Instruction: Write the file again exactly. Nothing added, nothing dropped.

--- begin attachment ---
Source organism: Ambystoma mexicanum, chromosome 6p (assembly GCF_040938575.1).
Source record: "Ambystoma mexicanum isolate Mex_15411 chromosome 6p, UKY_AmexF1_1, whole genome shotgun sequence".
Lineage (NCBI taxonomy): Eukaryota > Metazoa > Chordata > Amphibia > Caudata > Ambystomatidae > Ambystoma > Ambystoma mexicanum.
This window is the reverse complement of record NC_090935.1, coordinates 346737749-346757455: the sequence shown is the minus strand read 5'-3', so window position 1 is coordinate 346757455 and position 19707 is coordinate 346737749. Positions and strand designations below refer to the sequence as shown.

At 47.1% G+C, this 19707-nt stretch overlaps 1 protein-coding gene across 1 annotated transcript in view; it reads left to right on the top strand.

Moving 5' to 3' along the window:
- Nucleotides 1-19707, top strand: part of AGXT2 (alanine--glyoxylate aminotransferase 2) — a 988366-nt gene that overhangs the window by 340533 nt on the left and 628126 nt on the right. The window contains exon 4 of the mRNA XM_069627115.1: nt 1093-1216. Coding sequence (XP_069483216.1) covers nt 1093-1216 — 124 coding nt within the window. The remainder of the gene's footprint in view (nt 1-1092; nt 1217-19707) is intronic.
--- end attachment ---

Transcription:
Source organism: Ambystoma mexicanum, chromosome 6p (assembly GCF_040938575.1).
Source record: "Ambystoma mexicanum isolate Mex_15411 chromosome 6p, UKY_AmexF1_1, whole genome shotgun sequence".
Lineage (NCBI taxonomy): Eukaryota > Metazoa > Chordata > Amphibia > Caudata > Ambystomatidae > Ambystoma > Ambystoma mexicanum.
This window is the reverse complement of record NC_090935.1, coordinates 346737749-346757455: the sequence shown is the minus strand read 5'-3', so window position 1 is coordinate 346757455 and position 19707 is coordinate 346737749. Positions and strand designations below refer to the sequence as shown.

At 47.1% G+C, this 19707-nt stretch overlaps 1 protein-coding gene across 1 annotated transcript in view; it reads left to right on the top strand.

Moving 5' to 3' along the window:
- Nucleotides 1-19707, top strand: part of AGXT2 (alanine--glyoxylate aminotransferase 2) — a 988366-nt gene that overhangs the window by 340533 nt on the left and 628126 nt on the right. The window contains exon 4 of the mRNA XM_069627115.1: nt 1093-1216. Coding sequence (XP_069483216.1) covers nt 1093-1216 — 124 coding nt within the window. The remainder of the gene's footprint in view (nt 1-1092; nt 1217-19707) is intronic.